Murder by logging truck.
Lewellyn Ferris, chief of police in Wisconsin’s lovely Loon Lake, is called to the scene of what at first appears to be a tragic accident. When the driver of the truck that hit and killed Rudd Tomlinson insists that she was pushed into his path and a worker in the Grizzly Bear confirms seeing an old man run by just after the incident, Lew realizes she has a tough case on her hands. Luckily, her boyfriend, retired dentist Doc Osborne, is willing to stand in for the often intoxicated coroner and help Lew and her little force. He had known Rudd’s late husband, Philip, an extremely wealthy man who had suffered through a terrible first marriage and cancer. Judith Fordham, Rudd’s executor and best friend, provides Lew with a number of suspects. It seems that Rudd had been planning to use a large part of the fortune she inherited to build an art museum on the grounds of the Tomlinson compound, over the objections of most of Philip’s three children. Arriving at the Tomlinson house, Lewellyn, Doc, and Judith find Sloane, the supercilious older daughter, attempting to walk off with a painting. Her brother, Tim, is a very bad artist who’s been counting on his inheritance to keep his indulgent lifestyle going. Kenzie, the youngest and nicest child, is bipolar. She’s connected to two difficult families since her husband, Greg Steidl, works for his father, a builder with a bad reputation and a nasty disposition. When millions are involved, none of the suspects can be counted out, and there may be more secrets to uncover.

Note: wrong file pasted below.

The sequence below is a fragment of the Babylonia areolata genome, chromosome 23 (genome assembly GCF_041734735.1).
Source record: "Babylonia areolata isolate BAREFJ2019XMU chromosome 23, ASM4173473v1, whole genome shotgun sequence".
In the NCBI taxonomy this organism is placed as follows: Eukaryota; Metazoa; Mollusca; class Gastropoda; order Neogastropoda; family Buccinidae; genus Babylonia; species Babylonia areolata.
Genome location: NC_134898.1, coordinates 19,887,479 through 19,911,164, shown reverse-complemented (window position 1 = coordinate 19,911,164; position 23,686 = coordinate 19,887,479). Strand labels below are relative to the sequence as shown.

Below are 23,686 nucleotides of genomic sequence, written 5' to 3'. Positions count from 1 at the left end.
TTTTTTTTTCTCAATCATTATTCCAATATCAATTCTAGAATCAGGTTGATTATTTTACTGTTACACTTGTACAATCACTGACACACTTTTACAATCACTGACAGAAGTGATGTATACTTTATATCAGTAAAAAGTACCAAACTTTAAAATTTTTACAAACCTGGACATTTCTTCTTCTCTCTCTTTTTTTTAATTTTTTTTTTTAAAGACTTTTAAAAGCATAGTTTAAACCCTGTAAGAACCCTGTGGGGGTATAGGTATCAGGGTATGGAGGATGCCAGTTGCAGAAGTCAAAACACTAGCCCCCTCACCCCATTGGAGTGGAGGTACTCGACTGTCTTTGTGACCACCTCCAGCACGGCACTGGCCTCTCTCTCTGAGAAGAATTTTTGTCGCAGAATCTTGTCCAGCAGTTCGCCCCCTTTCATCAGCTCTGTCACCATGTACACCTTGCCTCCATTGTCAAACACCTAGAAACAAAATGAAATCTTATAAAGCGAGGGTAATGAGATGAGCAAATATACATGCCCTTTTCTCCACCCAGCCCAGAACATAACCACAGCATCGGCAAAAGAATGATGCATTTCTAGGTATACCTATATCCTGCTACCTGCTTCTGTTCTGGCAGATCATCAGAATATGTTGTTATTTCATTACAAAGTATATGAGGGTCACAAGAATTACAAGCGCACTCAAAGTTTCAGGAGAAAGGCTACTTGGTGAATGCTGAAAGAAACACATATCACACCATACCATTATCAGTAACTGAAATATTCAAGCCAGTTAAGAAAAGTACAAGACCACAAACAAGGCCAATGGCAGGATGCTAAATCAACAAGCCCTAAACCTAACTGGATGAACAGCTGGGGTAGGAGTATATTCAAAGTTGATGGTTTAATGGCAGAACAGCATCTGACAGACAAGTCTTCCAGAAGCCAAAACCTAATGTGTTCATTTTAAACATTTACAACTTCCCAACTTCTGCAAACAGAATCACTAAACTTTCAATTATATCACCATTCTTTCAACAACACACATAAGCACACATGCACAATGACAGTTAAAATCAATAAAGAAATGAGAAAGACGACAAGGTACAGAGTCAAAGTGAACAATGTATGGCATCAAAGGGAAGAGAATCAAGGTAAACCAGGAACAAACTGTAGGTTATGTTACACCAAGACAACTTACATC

Houston’s frigid but beautiful winter portrait of Loon Lake (Dead Lil’ Hustler, 2014, etc.) can’t make up for the tepid mystery.